Kali Linux – Why did it replace Backtrack?

Kali Linux is a Debian-based Linux distribution aimed at advanced Penetration Testing and Security Auditing. Backtrack was released to provide an exclusive variety of penetration testing and defensive tools that were perfect for auditors and network administrators interested in assessing and securing their networks. The same tools were used by both authorised and unauthorised penetration testers.

The final version of Backtrack, BT5 R3, was released in August 2012. It was based on the Ubuntu Platform. It was widely adopted and supported by the security community. Unfortunately its file architecture made it difficult to manage the array of tools and their accompanying dependencies.

kali-2In Backtrack, All the tools used for penetration testing were placed in the /pentest directory. Subfolders such as /web or /database helped to further define the location of tools. Finding and executing tools within this hierarchy could be counterintuitive. For example, sqlninja, which identifies an SQL injection, a web vulnerability assessment tool, a web exploit tool or a database exploit tool?

In March 2013, Backtrack was superseded by Kali Linux, which uses a new platform architecture based on the Debian GNU.

Kali LinuxFeatures of Kali Linux include the following:

  1. Support for multiple desktop environments such as GNOME, LXDE and provide multilingual support.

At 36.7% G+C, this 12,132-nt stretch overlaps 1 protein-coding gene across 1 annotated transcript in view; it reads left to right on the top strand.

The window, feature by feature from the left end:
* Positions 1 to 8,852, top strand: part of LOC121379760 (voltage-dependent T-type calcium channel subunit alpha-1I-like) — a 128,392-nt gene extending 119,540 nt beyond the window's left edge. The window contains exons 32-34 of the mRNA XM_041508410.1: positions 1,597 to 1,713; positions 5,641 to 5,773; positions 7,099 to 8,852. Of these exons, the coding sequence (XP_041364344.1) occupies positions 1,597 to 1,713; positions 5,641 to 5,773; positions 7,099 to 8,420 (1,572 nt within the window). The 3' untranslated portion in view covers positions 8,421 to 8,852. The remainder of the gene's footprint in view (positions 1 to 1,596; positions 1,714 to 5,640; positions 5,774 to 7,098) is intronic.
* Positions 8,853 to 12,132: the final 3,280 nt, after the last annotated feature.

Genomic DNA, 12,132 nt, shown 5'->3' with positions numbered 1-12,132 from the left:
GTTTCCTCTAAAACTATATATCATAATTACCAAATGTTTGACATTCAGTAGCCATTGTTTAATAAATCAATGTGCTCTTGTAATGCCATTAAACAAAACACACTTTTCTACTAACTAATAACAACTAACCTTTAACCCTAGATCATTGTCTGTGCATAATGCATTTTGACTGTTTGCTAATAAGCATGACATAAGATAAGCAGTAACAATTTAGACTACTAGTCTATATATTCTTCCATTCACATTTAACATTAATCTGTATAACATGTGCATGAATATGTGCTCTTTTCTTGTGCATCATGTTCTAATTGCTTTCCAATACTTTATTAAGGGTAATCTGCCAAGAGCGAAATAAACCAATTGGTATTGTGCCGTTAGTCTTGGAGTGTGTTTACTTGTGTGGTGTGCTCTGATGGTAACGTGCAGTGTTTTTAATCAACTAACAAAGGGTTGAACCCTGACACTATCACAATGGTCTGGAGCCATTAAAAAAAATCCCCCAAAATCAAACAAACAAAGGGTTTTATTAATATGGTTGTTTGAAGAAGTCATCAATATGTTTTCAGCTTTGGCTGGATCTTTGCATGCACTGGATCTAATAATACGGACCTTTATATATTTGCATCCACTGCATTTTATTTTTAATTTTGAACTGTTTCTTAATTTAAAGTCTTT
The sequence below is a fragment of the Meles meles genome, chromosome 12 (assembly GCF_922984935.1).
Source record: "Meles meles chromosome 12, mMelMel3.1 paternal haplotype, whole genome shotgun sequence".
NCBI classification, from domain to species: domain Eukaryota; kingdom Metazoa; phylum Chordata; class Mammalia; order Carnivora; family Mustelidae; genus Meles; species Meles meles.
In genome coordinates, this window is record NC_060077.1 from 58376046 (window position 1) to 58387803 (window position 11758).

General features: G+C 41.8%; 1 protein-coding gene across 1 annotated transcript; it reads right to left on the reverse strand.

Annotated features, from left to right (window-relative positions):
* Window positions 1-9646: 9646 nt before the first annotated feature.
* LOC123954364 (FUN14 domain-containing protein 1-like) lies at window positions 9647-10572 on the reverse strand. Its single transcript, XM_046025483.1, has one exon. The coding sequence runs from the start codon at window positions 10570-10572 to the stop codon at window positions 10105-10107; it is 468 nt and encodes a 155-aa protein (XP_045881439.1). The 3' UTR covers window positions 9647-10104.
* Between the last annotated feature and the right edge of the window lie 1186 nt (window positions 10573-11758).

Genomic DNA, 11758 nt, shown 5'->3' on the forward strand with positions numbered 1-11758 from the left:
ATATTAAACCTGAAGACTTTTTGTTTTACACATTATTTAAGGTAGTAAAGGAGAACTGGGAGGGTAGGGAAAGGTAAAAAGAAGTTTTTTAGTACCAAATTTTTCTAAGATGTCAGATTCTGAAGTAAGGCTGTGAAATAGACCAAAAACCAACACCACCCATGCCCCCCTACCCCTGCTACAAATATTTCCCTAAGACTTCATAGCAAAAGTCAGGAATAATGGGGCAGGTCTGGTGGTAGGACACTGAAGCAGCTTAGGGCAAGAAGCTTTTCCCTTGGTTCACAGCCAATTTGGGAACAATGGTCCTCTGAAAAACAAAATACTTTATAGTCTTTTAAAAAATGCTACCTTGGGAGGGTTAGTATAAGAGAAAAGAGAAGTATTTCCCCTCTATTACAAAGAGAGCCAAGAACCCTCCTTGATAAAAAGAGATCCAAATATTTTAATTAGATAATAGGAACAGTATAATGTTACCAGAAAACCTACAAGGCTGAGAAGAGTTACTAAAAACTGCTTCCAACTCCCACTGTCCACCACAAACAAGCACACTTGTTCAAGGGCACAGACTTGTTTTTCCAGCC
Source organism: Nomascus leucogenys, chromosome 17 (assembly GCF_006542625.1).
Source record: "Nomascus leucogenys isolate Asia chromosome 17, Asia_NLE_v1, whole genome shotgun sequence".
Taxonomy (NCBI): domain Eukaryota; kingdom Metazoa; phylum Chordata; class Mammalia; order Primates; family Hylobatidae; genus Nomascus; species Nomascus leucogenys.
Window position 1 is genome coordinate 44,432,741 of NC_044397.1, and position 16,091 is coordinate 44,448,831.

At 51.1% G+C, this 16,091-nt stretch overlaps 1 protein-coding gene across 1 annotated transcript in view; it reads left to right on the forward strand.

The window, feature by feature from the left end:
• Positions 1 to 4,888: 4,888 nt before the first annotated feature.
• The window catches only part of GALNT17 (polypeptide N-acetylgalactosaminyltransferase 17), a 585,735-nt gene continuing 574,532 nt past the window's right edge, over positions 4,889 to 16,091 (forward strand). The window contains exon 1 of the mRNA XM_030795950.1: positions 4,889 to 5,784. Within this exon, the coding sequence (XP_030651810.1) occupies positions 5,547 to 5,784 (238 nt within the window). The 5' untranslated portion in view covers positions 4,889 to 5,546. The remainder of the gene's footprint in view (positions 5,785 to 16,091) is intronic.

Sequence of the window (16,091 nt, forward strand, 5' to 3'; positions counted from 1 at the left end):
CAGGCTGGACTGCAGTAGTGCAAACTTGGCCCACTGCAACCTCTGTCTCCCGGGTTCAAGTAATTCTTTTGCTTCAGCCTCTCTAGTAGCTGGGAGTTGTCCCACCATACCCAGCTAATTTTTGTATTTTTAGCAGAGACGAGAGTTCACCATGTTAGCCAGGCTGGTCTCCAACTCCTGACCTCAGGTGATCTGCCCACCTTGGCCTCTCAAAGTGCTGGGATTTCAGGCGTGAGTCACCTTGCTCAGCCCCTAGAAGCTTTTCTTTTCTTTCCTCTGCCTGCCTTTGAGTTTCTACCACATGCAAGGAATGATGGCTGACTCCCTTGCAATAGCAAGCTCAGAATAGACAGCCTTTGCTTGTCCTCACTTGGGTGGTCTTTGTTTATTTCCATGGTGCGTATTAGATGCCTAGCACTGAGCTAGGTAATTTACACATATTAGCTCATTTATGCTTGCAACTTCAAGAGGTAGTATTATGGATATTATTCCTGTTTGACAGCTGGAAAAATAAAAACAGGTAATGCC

2. Debian compliant tools are synchronised with the Debian repositories at least four times a day, making it easier to update packages and apply security fixes.
  3. Support for ISO customisation, allowing users to build their own versions of Kali. The Bootstrap function also performs enterprise wide network installs that can be automated using pre-seed files.
  4. ARMEL and ARMHF support allows Kali Linux to be installed on devices such as Raspberry Pi etc
  5. Over 300 penetration testing data forensics and defensive tools are included. They provide extensive wireless support with kernel patches to permit the packet injection required by some wireless attacks.
  6. Kali Linux remains an open source project that is free. Most importantly, it is well supported by an active community.

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